History-Social Sciences

California State History-Social Science Content Standards


Students will learn about the significant change in human history from our pre-historic hunter-gatherer origins, through the agricultural revolution, to the development of civilization itself, and eventually to the building of ancient empires. Students will study the geography and history of the ancient cultures of Mesopotamia, Egypt and Kush, Israelites, India, China, Greece, and Rome (to its fall). They will learn about the social, political, religious, and economic systems of these ancient cultures and how each of these societies developed structures to meet their needs. Students will encounter past to present connections as they learn to acknowledge, appreciate, and value the contributions of these diverse civilizations to our modern world.


Students will study selected major culture groups in Europe, Asia, Africa, and the Americas from approximately 100 A.D. through 1700 A.D. They will learn about social, political, religious, and economic systems, and how various societies have developed these systems in order to meet their particular needs and wants. Students will learn that contemporary cultures are the descendants of earlier civilizations and are influenced by historical events. They will learn why we should appreciate and value the ethnic and cultural diversity in our own society.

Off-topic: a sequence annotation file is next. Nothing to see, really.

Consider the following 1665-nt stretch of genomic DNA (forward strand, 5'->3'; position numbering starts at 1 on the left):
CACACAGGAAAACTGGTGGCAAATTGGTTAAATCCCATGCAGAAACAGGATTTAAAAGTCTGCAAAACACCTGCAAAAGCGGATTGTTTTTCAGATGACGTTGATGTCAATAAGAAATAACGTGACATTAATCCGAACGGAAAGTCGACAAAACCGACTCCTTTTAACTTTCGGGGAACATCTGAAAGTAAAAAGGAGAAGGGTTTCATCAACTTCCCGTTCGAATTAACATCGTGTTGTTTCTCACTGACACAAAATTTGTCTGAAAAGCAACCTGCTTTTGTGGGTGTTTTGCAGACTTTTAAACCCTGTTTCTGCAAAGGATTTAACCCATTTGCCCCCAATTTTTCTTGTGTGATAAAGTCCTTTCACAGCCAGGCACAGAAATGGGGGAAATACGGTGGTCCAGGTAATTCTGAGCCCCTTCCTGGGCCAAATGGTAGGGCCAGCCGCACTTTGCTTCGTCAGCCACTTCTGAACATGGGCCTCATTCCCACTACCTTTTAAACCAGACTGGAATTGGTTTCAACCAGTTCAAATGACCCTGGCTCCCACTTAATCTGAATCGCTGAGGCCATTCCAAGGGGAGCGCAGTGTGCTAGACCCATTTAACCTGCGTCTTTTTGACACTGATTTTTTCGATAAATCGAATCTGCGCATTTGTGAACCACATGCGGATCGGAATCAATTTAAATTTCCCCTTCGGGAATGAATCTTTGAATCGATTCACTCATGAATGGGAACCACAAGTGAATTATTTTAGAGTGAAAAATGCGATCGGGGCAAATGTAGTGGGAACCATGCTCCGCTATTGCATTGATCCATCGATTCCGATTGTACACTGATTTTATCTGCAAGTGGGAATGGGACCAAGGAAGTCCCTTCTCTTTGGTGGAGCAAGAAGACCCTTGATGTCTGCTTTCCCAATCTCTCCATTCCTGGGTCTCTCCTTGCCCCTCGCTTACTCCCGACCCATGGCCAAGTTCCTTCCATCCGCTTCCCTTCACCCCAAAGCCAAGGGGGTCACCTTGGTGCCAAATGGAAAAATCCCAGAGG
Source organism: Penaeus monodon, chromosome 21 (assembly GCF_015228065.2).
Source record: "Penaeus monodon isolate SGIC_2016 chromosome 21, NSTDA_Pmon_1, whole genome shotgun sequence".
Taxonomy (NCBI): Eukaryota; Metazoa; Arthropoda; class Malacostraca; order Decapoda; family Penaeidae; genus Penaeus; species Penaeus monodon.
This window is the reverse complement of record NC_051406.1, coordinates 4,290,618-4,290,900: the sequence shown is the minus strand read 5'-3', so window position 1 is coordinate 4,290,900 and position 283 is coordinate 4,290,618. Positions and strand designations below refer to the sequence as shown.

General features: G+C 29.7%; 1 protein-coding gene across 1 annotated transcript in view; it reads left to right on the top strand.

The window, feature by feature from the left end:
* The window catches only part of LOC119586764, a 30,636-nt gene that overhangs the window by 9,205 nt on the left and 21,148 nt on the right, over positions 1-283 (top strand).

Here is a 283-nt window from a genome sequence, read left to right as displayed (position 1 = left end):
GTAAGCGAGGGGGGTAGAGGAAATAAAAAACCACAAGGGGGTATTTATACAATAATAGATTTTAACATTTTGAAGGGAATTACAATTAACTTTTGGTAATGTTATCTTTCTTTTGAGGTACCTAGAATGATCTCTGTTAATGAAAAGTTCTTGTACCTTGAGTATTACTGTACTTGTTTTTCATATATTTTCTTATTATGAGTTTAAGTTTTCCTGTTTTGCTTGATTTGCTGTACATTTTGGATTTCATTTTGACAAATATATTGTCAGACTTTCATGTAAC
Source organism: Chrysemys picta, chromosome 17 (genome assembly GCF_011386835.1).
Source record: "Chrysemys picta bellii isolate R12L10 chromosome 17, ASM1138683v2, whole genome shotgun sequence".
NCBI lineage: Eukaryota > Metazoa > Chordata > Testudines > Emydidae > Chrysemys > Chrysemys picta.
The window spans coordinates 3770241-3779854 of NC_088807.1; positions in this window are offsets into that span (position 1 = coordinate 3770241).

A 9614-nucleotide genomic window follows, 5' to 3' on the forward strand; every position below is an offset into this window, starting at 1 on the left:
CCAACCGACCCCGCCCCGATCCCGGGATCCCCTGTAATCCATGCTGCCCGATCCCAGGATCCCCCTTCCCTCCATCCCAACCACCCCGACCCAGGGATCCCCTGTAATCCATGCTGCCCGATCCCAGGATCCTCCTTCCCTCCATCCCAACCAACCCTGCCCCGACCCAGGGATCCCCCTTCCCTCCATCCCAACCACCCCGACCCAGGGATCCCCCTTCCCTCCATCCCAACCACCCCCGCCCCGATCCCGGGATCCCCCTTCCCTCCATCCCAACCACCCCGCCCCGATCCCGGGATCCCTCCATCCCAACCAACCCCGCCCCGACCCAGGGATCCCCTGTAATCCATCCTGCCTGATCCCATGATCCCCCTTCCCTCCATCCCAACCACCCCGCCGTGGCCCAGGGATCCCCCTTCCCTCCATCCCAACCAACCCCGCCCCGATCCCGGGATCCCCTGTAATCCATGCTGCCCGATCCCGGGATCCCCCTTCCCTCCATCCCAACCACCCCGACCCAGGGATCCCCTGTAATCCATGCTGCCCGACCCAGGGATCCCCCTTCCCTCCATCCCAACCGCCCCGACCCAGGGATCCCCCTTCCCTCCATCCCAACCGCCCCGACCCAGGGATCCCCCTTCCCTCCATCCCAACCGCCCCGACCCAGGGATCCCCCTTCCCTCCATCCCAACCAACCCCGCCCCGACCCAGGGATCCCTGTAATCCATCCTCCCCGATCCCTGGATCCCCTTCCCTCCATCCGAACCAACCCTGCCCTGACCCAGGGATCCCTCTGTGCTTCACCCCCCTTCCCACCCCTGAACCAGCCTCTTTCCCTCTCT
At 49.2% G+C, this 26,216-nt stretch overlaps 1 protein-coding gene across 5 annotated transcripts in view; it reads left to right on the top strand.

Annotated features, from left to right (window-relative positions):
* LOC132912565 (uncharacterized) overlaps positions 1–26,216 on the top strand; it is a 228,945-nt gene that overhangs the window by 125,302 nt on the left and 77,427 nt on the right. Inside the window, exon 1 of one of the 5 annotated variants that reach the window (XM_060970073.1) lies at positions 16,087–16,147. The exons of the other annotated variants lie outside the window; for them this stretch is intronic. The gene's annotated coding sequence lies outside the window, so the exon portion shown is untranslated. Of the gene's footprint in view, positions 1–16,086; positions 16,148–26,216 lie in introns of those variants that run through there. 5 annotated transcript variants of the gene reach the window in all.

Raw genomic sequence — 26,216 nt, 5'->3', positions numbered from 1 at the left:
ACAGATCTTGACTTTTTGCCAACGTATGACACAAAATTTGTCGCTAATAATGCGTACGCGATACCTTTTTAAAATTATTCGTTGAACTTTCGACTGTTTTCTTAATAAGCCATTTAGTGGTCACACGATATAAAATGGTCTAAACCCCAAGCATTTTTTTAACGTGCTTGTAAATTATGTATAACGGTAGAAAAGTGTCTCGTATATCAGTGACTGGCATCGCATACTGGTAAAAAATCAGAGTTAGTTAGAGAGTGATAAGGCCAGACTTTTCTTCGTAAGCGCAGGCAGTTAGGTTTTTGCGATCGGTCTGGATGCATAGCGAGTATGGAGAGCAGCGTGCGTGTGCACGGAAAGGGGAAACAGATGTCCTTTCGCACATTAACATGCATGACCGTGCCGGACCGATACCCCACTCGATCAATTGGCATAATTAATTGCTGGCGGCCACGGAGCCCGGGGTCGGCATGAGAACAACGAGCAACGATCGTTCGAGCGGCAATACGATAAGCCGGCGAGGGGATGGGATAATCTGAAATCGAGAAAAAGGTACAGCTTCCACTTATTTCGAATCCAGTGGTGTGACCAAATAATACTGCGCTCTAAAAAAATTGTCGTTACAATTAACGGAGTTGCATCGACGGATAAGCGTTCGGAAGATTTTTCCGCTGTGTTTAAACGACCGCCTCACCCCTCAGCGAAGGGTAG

Students will connect their past learnings of Colonial and Revolutionary War America to studies of United States geography, the Constitution and the beginning of the new Republic, and the social, economic, religious, and political growth of the new nation. Students will learn about the conflicting forces, which led to events such as the War of 1812, the growth of political parties and sectionalism, the Westward Movement ("Manifest Destiny"), the Civil War, Reconstruction, the Industrial Revolution, and the Progressive Era. They will learn about the diverse groups that immigrated to America, and how they influenced America's development. By studying the ethical, social, political, and economic questions Americans have dealt with historically, they will be more aware of, and sensitive to, the social issues facing Americans today.

Academic Honesty

Academic Honesty means being honest about the sources of the information you use in all school assignments and projects that have included research. Students learn to cite their resources and create Works Cited pages to give proper credit for their research. Below is a link to more information on plagiarism, taking information from a source and claiming it as your own without giving credit to the source.

Plagiarism Defined:  www.wadsworth.com/english_d/special_features/plagiarism/definition.html

JLS Library Research Topic Links